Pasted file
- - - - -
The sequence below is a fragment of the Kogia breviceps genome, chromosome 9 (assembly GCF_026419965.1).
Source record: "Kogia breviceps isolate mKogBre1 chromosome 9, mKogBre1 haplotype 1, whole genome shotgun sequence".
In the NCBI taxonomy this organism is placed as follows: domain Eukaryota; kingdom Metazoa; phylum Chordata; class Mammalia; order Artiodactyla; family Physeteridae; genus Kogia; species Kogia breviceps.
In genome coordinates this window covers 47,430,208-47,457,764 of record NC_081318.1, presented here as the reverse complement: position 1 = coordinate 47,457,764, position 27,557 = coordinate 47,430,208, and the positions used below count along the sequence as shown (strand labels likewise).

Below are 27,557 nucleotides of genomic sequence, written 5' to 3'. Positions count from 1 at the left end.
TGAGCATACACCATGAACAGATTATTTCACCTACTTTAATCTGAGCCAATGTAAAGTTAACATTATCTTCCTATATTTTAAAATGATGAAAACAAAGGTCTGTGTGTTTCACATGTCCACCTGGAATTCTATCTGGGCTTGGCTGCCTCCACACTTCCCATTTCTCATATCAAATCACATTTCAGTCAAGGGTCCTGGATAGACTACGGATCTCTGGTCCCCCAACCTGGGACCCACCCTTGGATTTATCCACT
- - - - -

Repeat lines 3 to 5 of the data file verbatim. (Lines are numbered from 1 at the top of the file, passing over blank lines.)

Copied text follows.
In the NCBI taxonomy this organism is placed as follows: domain Eukaryota; kingdom Metazoa; phylum Chordata; class Mammalia; order Artiodactyla; family Physeteridae; genus Kogia; species Kogia breviceps.
In genome coordinates this window covers 47,430,208-47,457,764 of record NC_081318.1, presented here as the reverse complement: position 1 = coordinate 47,457,764, position 27,557 = coordinate 47,430,208, and the positions used below count along the sequence as shown (strand labels likewise).

Below are 27,557 nucleotides of genomic sequence, written 5' to 3'. Positions count from 1 at the left end.